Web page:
Directed by John Malpede and Henriëtte Brouwers and written / improvised by the LAPD performers.
State of Incarceration-in progress performances began in June 2010 at the Central City Community Church and Los Angeles Community Action Network in Skid Row.
August 12, 2010: Behavioral Systems SW Inc.,van Nuys
August 14, 2010: Jonahproject, Skid Row
August 21, 2010: AMITY Foundation Re-entry Program, Los Angeles
December 17, 2010: Chuco’s Justice High School, Inglewood
November 6-20, 2010: a gallery installation, and performances @ The Box Gallery, Chinatown
January 28 + 29 & February 4+5, 2011: Highways Performance Space, Santa Monica
June 15 – 18, 2011: RADAR LA Festival, at LA Theater Center, Los Angeles January 31 & February 1, 2014: Queens Museum, New York
LAPD’s History of Incarceration project combines theater, installation and public education to examine the personal and social costs of incarceration in the US.The performance and installation’s creative material is developed in workshops and brings together the first hand personal experience of performers including their inside understanding of how the prison system functions. The trajectory of the performance State of Incarceration extends from entering prison through incarceration, to release and the challenges of re-integration after prison. The piece is not character based, but is a litany of experiences suffered under similar conditions, contributed by and recognizable to all the performers. In that sense State of Incarceration performs the ritual of incarceration. The performance is a communal quest to understand, communicate and recover from the experience of incarceration: by making peace with yourself and others who have made you suffer. There’s personal responsibility and there’s societal responsibility. Getting your life back means accepting personal responsibility and understanding societal responsibility. The two come together in recovery from incarceration, by understanding that it’s part of your individual responsibility, as a recovering convict, to work together collectively to change the societal stigma and current judicial approaches to rehabilitation.
This project has many goals. One is that it will enable the public to visually and viscerally understand the conditions created by public policies that have led California to have the largest prison population in the US. The second is to create an opportunity for former prisoners to share their lived expertise, about the prison experience, the state of incarceration and how to survive it. And the ultimate goal of the project is to create a moment of exchange and reflection on how they and we, the people of California, as a state can recover from living in a state of incarceration.
State of Incarceration explores the consequence of incarceration on people, families and communities. LAPD, a theater company of people living and working in Skid Row Los Angeles, is in a strategic place for undertaking this exploration. Many of the creators / performers in State of Incarceration have been incarcerated.
Skid Row Los Angeles is a special place and vortex for a number of thorny social issues that confront the entire nation. The US has the highest rate of incarceration in the world. California has the greatest number of prisoners in the U.S. When released from state penitentiaries with $200 gate money, parolees are directed to Skid Row with the largest concentration of low cost housing in LA County. 33% of parolees released to the Los Angeles area settle in the 52 square block neighborhood of Skid Row.
Due to the aggressive policing of Skid Row, virtually all Skid Row citizens have first hand knowledge of the criminal justice system. For a lot of people on Skid Row their experience comes through minor infractions such as jaywalking. 50 percent of the jaywalking tickets written in the entire city of Los Angeles are written in the 52 square blocks of Skid Row. And because many people cannot afford to pay the $100 fines, if they don’t pay, the jaywalking ticket becomes an arrest warrant, and the next time they are stopped they get sent to LA County jail.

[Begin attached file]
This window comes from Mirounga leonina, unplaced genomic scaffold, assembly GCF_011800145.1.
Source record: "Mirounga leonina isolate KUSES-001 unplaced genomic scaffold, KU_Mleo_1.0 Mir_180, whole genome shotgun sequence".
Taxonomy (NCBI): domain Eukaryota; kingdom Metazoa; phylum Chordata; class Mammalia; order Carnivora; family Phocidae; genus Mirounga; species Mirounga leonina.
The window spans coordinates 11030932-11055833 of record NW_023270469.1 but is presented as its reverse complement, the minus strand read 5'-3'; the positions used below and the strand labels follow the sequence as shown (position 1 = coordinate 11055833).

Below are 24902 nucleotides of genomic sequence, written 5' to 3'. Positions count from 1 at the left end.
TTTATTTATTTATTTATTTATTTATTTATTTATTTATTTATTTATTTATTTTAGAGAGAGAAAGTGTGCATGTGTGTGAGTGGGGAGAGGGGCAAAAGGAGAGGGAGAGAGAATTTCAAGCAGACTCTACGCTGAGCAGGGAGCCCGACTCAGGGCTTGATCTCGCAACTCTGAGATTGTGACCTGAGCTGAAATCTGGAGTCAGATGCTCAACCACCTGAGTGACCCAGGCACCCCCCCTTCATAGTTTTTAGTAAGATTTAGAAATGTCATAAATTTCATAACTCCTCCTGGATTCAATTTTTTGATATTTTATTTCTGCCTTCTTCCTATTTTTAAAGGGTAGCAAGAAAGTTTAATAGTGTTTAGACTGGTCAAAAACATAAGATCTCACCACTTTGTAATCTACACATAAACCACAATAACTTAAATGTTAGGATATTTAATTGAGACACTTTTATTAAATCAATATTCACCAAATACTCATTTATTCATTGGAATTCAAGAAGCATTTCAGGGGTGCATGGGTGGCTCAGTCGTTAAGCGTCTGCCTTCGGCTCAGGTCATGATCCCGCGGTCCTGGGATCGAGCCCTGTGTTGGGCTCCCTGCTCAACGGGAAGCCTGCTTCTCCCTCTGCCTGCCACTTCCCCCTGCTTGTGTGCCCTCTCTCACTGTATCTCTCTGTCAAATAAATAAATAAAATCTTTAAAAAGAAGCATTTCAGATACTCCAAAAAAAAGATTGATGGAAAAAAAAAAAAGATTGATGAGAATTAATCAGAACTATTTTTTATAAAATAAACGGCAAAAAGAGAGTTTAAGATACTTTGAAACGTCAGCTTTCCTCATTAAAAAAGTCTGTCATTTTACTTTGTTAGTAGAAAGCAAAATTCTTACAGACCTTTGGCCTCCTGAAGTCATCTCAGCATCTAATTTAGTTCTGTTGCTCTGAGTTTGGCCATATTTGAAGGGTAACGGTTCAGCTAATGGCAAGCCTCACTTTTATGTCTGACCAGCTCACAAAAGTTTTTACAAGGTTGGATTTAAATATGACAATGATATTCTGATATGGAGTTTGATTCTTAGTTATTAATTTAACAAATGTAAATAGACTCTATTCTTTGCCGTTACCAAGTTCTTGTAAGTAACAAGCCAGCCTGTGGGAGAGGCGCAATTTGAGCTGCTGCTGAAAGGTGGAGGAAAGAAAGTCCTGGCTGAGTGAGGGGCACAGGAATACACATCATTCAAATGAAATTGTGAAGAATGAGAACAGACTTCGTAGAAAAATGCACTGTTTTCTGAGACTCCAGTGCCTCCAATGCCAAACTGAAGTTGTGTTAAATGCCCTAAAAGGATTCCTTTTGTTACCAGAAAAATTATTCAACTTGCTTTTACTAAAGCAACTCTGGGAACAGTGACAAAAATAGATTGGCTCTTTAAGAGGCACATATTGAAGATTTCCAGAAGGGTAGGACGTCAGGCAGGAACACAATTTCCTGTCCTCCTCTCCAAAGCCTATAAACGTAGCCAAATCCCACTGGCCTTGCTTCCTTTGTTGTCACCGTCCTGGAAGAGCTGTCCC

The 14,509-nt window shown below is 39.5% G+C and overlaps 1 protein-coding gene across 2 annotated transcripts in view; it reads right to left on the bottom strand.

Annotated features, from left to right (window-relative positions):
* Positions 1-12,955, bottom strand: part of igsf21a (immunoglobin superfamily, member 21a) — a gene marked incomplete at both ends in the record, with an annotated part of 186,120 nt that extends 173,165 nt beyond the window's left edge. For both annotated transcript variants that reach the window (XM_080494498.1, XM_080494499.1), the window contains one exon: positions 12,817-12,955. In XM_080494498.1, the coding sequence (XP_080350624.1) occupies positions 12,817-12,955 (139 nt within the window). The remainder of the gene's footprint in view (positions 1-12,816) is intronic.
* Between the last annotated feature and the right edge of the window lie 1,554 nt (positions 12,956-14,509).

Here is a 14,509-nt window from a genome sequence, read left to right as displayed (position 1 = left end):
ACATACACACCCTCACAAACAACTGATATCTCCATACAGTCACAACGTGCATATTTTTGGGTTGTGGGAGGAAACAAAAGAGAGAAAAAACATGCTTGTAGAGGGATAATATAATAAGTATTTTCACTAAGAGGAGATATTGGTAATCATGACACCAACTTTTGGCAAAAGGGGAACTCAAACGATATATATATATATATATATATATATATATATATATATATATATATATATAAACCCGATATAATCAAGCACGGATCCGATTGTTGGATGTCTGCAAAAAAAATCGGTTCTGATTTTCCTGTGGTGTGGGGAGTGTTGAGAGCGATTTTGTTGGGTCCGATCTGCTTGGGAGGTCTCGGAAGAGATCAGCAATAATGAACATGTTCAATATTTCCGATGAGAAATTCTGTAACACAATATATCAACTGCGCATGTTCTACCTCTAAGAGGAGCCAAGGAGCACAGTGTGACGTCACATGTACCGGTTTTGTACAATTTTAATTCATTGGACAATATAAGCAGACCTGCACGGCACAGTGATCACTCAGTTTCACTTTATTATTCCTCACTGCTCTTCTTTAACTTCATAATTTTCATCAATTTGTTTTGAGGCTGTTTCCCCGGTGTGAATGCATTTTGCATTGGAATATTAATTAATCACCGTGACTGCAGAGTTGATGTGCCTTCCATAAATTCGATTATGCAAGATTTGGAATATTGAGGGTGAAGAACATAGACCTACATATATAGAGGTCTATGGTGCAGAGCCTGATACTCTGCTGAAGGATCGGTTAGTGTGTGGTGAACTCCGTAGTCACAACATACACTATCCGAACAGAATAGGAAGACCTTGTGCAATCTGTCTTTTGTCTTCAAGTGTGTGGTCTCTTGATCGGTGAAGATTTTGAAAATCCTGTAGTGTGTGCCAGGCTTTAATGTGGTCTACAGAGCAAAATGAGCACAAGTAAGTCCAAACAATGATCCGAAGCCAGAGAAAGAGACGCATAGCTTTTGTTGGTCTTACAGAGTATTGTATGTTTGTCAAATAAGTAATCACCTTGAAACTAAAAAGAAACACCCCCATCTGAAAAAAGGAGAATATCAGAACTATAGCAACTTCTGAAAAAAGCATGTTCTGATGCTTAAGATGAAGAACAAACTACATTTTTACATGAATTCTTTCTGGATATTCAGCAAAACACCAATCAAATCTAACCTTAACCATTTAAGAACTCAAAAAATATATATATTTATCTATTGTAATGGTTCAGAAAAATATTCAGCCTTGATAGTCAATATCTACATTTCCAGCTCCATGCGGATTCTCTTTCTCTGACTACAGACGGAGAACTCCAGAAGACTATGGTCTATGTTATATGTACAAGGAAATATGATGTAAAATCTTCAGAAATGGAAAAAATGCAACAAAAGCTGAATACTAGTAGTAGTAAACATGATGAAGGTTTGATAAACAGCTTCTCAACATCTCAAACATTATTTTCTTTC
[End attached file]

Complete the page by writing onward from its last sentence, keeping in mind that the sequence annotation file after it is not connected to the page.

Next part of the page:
In 2010, the US 9th Circuit Court of Appeals found that out-of-control overcrowding in California state prisons prevents minimally humane medical and mental health care. Ex-Governor Schwarzenegger appealed the decision. On May 23, 2011 the Supreme Court endorsed a court order requiring California to cut its prison population by tens of thousands of inmates to improve health care for those who remain behind bars. Click here for more information on the ruling.
According to law enforcement officials and others, the reforms have created public safety concerns that need to be addressed. But, we would like to return the focus to the needs of the people who are coming out of the criminal justice system.
Building the Project
November 6 – 20, 2010 – gallery installation & performances @ The Box Gallery. The main floor gallery was installed wall to wall with 30 prison bunk beds, same as in over crowded California State Prisons— where gymnasiums and cafeterias have been turned into dormitories housing 3 and 4 hundred prisoners. Video elements were installed on the beds. The basement gallery included images charting the expansion of the prison population and new prison construction in California over the past 3 decades and the 21-year-and-counting-history of the lawsuit challenging the quality of the health services available to inmates in the state’s over-crowded prisons. In 2010 the 9th Circuit Court of Appeals ruled that these conditions amounted to “cruel and unusual punishment.” Governor Schwarzenegger appealed this ruling.
The exhibition included 5 performance events – each one different – all took place within the prison bunk-bed installation. Each performance was an experiment in which the performers, the audience, and the performance material, developed in LAPD workshops, were inserted into this restrictive prison architecture.
In 2010/2011 LAPD created an 8 hour film of 184 Californians reading the entire 184 page decision of 9th.Circuit Court. After the performances, visitors were asked to read one page from the 9th Circuit Court of Appeals ruling, that the health services and over-crowded conditions in California’s State prisons are in violation of the US constitution and constitute “Cruel and unusual punishment”. These readings were videoed. A 3 hour long edit of this movie was exhibited at Occidental College in April 2012; at the UC Riverside exhibit by Catherine Gudis & Molly McGarry ‘Geographies of Detention’ in July 2013; and as part of the ‘Inside/Outside‘ exhibition at the Wignall Museum of Contemporary Art in he fall of 2015.